Everything you need to know to conquer the hills of the Victorian Alps.
Most of the 7 Peaks climbs have a friend nearby. Lake Mountain has Baw Baw, Hotham has Dinner Plain, but Mt Buller stands alone out beyond the western edge of the Alpine National Park. Out alone, the alpine mound has had to fend for itself and has done so by crafting a brilliant piece of flowing art up to its summit so it can be accessed by all during winter or summer. This piece of art is wide with a gentle gradient and little yellow lines that let you know what part of the world you’re ascending to.
The Mt Buller climb is alone but well worth the trip out past the country town of Mansfield to the top of the world just a short climb away. The cycling pedigree of Mt Buller is well renowned, with mountain biking trails aplenty and the ‘Bike Buller’ slogan exemplifying the mountain’s desire to be a cycling destination. One could argue it’s already achieved that status, with all kinds of riders hitting the slopes over the summer months in search of the next epic adventure.
The good times of the Mt Buller climb begin just past the Mirimbah ticket office. The Mirimbah Park on the shores of the Delatite River is a great place from which to start your ride or you could head out from Mansfield and get a longer warm-up before the climbing starts.
The warm-up is needed as the ascent starts in earnest right out of the gate. However, it’s not a gut-busting gradient, which is a key reason why the Mt Buller climb is such a favourite amongst riders. Leading affairs is the first 6.3km, which averages 6.3%. The sweeping road takes you above and away from the Delatite River - though it can still be glimpsed down below through gaps in the roadside bushland.
There are well-signed distance markers along the way that let you know what altitude you’re at and how many kilometres are to go. This is a small but greatly appreciated feature of the climb and is an awesome carrot to chase as you tick off the distance remaining. There are multiple easy sections that include false flats on the way up that let you either pick up some speed or take it easy and recover before the next ‘steep’ section. The first comes after the initial 6.3km with a short 1km section of only 3% around a left-hand hairpin.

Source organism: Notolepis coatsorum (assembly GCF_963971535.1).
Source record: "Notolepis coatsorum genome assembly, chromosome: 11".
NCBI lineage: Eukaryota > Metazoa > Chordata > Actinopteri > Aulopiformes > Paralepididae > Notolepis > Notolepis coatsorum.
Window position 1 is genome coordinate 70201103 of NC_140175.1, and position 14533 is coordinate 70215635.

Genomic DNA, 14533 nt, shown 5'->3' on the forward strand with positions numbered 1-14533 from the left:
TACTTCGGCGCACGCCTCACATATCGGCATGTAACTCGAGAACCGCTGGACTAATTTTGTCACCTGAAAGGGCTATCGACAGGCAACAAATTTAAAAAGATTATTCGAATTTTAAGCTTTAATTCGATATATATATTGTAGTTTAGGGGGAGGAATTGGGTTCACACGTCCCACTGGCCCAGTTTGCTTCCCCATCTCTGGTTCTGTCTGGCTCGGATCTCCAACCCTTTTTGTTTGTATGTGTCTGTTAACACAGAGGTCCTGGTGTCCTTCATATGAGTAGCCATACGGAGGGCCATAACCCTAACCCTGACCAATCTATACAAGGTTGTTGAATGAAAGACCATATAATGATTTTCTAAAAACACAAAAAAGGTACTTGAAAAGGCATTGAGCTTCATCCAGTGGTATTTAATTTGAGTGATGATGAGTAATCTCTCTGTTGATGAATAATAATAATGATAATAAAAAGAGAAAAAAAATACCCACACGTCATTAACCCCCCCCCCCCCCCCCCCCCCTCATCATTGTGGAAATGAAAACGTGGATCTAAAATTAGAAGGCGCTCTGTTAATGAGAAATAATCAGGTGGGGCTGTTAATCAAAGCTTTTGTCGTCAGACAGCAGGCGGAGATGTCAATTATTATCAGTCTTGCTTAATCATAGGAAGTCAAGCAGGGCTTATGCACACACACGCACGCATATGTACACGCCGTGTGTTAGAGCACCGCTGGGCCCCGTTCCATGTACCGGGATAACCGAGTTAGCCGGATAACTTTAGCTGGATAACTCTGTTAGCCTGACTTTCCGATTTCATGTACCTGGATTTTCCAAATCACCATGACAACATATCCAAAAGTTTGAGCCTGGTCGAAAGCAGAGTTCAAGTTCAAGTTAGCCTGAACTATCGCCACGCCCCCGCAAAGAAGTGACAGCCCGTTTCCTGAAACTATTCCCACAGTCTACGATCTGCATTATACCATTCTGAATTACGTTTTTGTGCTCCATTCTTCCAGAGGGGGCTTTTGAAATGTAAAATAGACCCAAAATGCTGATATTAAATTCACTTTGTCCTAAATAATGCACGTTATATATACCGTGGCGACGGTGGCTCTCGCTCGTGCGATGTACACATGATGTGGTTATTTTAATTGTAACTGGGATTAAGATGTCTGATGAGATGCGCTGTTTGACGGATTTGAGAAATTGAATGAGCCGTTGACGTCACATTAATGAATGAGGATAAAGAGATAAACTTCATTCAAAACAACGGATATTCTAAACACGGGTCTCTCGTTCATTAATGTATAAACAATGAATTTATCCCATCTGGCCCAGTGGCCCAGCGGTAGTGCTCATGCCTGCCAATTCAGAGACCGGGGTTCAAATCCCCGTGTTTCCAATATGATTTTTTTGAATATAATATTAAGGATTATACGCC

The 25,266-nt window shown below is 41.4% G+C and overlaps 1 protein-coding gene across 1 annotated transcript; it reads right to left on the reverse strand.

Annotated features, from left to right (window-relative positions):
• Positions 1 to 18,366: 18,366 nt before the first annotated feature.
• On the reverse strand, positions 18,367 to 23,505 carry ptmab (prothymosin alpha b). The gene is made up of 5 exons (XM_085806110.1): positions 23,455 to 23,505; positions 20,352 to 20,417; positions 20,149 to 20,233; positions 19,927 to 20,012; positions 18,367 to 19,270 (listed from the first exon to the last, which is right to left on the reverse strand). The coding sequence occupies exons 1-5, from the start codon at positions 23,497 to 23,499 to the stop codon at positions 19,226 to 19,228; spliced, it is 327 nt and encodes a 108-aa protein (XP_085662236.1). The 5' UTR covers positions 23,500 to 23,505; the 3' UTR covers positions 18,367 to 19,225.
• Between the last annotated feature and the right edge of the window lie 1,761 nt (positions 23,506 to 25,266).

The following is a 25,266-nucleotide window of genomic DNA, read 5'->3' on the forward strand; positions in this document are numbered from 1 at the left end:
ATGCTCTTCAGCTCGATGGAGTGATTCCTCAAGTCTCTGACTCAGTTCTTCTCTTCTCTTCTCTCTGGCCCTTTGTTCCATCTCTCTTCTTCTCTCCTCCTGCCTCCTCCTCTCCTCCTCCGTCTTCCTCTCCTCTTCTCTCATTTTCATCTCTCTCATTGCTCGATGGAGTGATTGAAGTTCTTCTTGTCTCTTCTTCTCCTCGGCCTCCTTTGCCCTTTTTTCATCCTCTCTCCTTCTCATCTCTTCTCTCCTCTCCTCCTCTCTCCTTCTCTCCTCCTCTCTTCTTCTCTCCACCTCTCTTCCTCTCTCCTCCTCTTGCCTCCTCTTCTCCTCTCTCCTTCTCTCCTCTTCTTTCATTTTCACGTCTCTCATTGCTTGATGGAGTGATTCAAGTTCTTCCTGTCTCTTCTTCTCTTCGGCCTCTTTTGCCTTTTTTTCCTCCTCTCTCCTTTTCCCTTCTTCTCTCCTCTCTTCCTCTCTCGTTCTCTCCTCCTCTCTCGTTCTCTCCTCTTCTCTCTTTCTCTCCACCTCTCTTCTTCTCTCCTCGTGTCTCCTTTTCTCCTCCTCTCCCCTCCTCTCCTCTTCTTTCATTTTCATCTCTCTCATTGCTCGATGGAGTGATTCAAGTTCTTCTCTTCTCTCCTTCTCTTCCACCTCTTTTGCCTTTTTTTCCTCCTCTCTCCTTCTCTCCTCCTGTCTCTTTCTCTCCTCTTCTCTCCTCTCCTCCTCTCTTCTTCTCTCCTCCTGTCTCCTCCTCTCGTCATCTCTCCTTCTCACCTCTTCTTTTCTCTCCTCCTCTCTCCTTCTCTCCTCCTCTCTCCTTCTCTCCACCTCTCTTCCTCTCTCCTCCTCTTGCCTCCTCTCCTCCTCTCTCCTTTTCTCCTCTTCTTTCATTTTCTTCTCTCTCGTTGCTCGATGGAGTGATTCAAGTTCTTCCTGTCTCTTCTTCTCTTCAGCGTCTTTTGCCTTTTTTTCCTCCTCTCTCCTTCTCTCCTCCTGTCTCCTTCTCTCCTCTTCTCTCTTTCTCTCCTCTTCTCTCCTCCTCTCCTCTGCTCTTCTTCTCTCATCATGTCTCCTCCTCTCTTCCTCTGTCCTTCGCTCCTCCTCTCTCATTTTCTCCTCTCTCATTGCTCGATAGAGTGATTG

Some of the hairpins on the way up feature alpine waterfalls and the easier gradients around the bends mean you can take the time to have a look. Waterfalls and epic views of the Australian bushland aren’t the only things to look at - keep an eye out for the ‘gnome house’ around the 3km mark. A few of the gnome residents can be seen adventuring along the climb’s route, though they’re very well hidden amongst the foliage.
The toughest part of the climb comes at the end, just past one of the most scenic sections. Three-quarters of the way up is a series of switchbacks that give riders a view back down the road that they just climbed and maybe a view of their mates they just dropped! Then you’re into a 1.8km section that averages 8% thrown in to remind you that you’re on an alpine ascent. This section is over quickly, though, and suddenly you’re at the village under the clock tower with time to bask over the ranges and appreciate the challenge you just conquered.
When you should ride Mt Buller
Mt Buller hosts several events on its slopes during summer such as the Targa car rally. So, make sure the road is open when you want to ascend, though aside from this the rest of the summer is a great time to enjoy the ride.
Where to stay
You can stay at Mansfield or up on the slopes of Mt Buller.
Where to eat
Mansfield offers the most dining options with a pre-climb breakfast at The Produce Store, a great fuel-up stop with a nice range of fresh food options. If you have a support vehicle, grabbing a takeaway lunch from The Coffee Merchant can feed you up at the top before your descent down.
Starting point – Mirimbah Park, Mt Buller Tourist Rd, Mirimbah
Finishing point – The clock tower at Mt Buller Village, off Mt Buller Tourist Rd
Distance – 15.3km
Height gained – 921m
Average gradient – 6%
KOM – Matt Clark 39:24
QOM – Lisa B 49:43
Paper Passport Stamping Station
Alpine Central. Weekdays 8:30am – 5pm, Saturday/Sunday 10am – 4pm
Pacing – With an even gradient over its 15km length, a steady pacing strategy is best - although make sure you keep enough in the tank to tackle the final 1.8km steep section.
Food – There are plenty of food options either at the Mirimbah store down at the base or up at the Mt Buller village on the summit.